UBC Theses and Dissertations
Human placentation : the characterization of novel molecular mechanisms involved in trophoblast invasion Beristain, Alexander Guillermo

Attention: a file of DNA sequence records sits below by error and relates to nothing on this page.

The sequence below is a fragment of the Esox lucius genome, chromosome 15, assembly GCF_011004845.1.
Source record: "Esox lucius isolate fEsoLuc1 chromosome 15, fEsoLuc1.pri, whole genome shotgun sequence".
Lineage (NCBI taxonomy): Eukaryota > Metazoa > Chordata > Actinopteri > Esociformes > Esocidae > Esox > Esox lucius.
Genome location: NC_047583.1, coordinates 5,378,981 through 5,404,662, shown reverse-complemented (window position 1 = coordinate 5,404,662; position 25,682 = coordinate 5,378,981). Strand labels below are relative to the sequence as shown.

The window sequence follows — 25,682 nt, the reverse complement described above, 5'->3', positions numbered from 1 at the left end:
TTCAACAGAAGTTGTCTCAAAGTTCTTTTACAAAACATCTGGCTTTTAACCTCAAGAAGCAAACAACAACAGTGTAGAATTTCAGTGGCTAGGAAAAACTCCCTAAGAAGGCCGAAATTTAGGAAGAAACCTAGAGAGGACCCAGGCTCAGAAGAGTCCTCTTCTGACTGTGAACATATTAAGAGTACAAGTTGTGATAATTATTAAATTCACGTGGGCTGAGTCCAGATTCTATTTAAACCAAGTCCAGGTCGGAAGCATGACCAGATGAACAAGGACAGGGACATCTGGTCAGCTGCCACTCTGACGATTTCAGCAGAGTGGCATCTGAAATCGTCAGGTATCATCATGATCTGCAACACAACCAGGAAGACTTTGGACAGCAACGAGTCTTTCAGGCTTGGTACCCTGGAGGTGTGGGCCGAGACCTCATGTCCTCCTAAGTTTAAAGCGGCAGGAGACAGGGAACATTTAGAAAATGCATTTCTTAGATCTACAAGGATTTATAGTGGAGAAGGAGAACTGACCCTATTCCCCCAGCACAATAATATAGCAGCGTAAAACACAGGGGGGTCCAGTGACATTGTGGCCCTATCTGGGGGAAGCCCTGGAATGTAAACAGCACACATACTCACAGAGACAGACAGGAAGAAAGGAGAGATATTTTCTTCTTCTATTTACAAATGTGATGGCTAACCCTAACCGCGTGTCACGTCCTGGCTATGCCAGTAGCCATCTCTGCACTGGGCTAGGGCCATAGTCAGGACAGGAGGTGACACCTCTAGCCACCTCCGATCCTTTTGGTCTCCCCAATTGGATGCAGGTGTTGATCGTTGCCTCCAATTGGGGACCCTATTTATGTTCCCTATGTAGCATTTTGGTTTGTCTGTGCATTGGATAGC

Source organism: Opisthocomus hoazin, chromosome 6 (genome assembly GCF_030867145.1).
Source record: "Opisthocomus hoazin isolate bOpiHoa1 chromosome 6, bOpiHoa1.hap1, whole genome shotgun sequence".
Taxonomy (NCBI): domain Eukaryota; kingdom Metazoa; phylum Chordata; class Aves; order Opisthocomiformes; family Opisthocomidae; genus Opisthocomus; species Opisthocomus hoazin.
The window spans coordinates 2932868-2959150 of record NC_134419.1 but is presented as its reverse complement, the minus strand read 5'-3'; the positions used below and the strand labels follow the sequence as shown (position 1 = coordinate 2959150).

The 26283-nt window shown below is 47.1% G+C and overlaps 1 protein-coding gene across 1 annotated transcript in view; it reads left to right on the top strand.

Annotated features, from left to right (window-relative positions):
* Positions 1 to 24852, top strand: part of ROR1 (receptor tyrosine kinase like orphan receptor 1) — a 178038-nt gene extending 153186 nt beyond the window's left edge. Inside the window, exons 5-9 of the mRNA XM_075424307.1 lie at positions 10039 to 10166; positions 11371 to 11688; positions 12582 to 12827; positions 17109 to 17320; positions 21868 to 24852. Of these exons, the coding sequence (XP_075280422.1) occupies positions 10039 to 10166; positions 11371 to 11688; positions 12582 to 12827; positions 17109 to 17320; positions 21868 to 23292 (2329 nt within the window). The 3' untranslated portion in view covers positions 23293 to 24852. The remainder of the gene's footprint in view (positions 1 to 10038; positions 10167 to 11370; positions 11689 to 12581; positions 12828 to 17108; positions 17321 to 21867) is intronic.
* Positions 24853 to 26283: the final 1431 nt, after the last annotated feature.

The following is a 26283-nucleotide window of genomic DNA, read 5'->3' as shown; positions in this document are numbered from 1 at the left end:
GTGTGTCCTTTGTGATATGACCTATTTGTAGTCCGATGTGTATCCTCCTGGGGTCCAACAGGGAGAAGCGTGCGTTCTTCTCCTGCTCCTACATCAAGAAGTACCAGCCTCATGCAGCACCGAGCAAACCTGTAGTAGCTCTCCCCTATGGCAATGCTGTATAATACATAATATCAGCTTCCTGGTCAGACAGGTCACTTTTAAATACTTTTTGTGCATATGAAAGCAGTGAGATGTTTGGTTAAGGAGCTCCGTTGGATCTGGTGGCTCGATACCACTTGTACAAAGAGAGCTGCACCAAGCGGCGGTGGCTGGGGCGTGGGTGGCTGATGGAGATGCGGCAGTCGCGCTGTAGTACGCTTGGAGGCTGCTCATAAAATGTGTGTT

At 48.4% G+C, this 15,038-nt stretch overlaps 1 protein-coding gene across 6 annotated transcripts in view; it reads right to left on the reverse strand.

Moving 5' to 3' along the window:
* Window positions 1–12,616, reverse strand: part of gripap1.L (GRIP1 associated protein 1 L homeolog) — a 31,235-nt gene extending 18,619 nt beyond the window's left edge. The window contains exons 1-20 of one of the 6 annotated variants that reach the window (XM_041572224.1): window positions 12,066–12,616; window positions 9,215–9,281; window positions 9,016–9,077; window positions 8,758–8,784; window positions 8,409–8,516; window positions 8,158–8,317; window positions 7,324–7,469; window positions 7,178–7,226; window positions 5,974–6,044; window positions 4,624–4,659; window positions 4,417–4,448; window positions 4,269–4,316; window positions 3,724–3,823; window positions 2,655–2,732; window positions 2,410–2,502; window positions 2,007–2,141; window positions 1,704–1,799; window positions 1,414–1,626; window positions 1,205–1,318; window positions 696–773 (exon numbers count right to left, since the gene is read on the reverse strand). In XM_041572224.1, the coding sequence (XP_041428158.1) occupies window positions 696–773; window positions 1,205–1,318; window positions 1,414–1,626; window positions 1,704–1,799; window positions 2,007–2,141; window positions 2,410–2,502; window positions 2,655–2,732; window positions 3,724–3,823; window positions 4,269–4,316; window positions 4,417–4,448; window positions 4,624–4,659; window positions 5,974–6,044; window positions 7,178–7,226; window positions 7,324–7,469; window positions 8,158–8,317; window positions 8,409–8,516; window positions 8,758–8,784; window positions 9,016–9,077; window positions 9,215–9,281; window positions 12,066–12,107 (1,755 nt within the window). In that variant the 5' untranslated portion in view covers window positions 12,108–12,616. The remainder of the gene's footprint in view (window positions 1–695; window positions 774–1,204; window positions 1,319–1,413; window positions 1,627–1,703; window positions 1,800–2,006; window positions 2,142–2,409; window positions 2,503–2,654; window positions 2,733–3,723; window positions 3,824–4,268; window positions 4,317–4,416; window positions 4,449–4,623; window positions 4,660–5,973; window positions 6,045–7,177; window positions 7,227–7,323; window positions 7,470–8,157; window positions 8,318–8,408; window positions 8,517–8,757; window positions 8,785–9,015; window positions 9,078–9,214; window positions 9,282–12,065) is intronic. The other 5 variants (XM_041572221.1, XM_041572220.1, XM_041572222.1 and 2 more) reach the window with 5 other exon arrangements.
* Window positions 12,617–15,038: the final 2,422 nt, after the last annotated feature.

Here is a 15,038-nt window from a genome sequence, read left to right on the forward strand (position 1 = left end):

For normal human placental development to occur, cytotrophoblasts located within implanting chorionic villi, differentiate into extravillous cytotrophoblasts that invade into and remodel the maternal stroma and blood vasculature. Extravillous cytotrophoblast invasion is in part regulated by proteolytic and cell-extracellular matrix adhesion mechanisms that have also been shown to play key roles in regulating cancer cell invasion. Trophoblast invasion has therefore been likened to cancer cell invasion, however, unlike tumorigenesis, trophoblast invasion is highly regulated. ADAMTS, a novel gene family of metalloproteinases, have been shown to play important roles in regulating extracellular matrix remodeling events in both physiological and pathological processes. In addition to extracellular matrix remodeling, ADAMTS have the ability to regulate cell-extracellular matrix adhesion, highlighting the possibility that these proteins perform multifunctional roles. To determine whether members of the ADAMTS family play key roles in early placentation, I have characterized the expression of members of this gene family in first trimester placental chorionic villi and in subpopulations of trophoblastic cells. I determined that ADAMTS-12 is expressed in first trimester chorionic villous tissues, and furthermore is preferentially expressed in highly invasive extravillous cytotrophoblasts. Utilizing loss-of and gain-of function studies, I demonstrated that ADAMTS-12 plays a functional role in promoting an invasive phenotype in human trophoblastic cells through a mechanism independent of its proteolyic activity. As cell invasion is also regulated by changes in cell-cell adhesion, I examined the roles that the classical/type-I cadherins, E-cadherin and N-cadherin, play in controlling trophoblast invasion. I determined that E-cadherin and N-cadherin are differentially expressed between poorly-invasive and highly-invasive trophoblastic cells. Additionally, I demonstrated that E-cadherin inhibits trophoblast invasion in a cell adhesion dependent manner, whereas N-cadherin promoted an invasive phenotype through a mechanism dependent upon its extracellular domain. Collectively, these studies describe novel molecular mechanisms that regulate human trophoblast invasion in vitro. These studies are the first to describe a role for N - cadherin in promoting an invasive phenotype in trophoblastic cells, and are the first to describe a role for ADAMTS-12 in regulating cellular invasion. Additionally, these findings shed insight into the cellular mechanisms that regulate cytotrophoblast differentiation along the extravillous cytotrophoblast pathway.
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